Independent journalist Lola Butcher reports that debate about the government’s 340B Drug Pricing Program continues to build as the program expands.
“Like all good controversies, this one has enthusiastic advocates and wild-eyed opponents, and it’s easy to get snagged by the passion of the partisans,” she writes in a new tip sheet. Continue reading
Joseph Neff, reporting for North Carolina’s News & Observer, explains how UNC Health Care is taking advantage of “a little-known law, the Set Off Debt Collection Act, that allows state and local agencies to collect debts by seizing state tax returns and lottery winnings.”
UNC is the only hospital in the state that qualifies to use the service and is, in fact, legally compelled to do so.
Last year, UNC Hospitals collected $5.7 million, while UNC Physicians and Associates collected $2 million. Together, that accounted for 11 percent of the $72 million of set off debt collected for all state and local agencies that year
When a local hospital opened up a free-standing emergency room in a part of the county traditionally served by its competitors, The Palm Beach Post‘s Bill DiPaolo took a look at the economic motivations behind this move and similar ones around the country.
Standalone emergency rooms, which offer more options than urgent care facilities but still must transfer patients to full-size hospitals for more serious treatment, started cropping up in rural areas about two decades ago, DiPaolo writes. They are attractive to hospitals because they allow them to expand their coverage area at a fraction of the cost of building a full new facility. There are six in Florida alone, partly because hospitals can build them without acquiring the state “certificate of need” required for the construction of a full hospital.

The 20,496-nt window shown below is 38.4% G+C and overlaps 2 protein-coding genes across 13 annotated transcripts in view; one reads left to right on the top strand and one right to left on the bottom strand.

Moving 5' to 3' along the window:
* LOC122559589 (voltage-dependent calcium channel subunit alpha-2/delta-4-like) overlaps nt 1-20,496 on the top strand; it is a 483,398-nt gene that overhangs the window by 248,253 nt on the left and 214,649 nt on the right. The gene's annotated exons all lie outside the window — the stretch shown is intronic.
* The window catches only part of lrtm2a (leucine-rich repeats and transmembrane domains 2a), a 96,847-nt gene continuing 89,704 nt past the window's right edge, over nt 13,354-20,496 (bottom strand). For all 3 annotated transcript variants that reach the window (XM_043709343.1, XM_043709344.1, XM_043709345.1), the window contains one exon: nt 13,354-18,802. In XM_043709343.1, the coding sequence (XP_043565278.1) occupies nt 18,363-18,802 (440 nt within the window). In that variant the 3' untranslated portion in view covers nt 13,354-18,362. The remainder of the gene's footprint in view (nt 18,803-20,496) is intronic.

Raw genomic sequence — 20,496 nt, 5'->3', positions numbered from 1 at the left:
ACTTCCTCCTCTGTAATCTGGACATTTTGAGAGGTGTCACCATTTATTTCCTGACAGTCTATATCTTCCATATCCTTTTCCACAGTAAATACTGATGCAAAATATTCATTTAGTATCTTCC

The hospital that opened the ER in Palm Beach County says it is filling a local need and increasing its competitiveness, but its rivals claim the new facility could bring higher costs — because patients may be taken there instead of to urgent-care facilities — and lower quality — because transit times may increase for patients who arrive at the ER but must then be moved to a full hospital for further treatment.
As part of an ongoing series on the cost of health care in The Charlotte Observer and The News & Observer in Raleigh, N.C., Ames Alexander, Karen Garloch and Joseph Neff put together a two-part examination of why independent oncology practices are vanishing and what effect that trend is having on the cost of cancer care.
In the end, it seems to come down to one simple fact: The system strongly incentivizes hospital-based oncology practices by essentially allowing them to charge more than their independent competitors.
…when hospitals buy (independent) practices, prices go up. Patients are billed based on the hospital fee schedule.
Nationally, chemotherapy costs 24 percent more in a hospital-based outpatient setting than in a doctor’s office, according to a study by the consulting firm Avalere Health.
“The suggestion that when a (physician) group comes to us … we raise their prices, that’s not true,” said Carolinas HealthCare President Joe Piemont. “When the group comes to us, they charge our prices. … These are our negotiated rates with (private insurance companies).”
While there are many other factors involved, the basis for the differences is that hospitals can bill insurers at higher rates because they have more leverage when negotiating. Hospital representatives say the higher prices go, at least in part, toward charity care, as well as additional services not provided by an independent practice.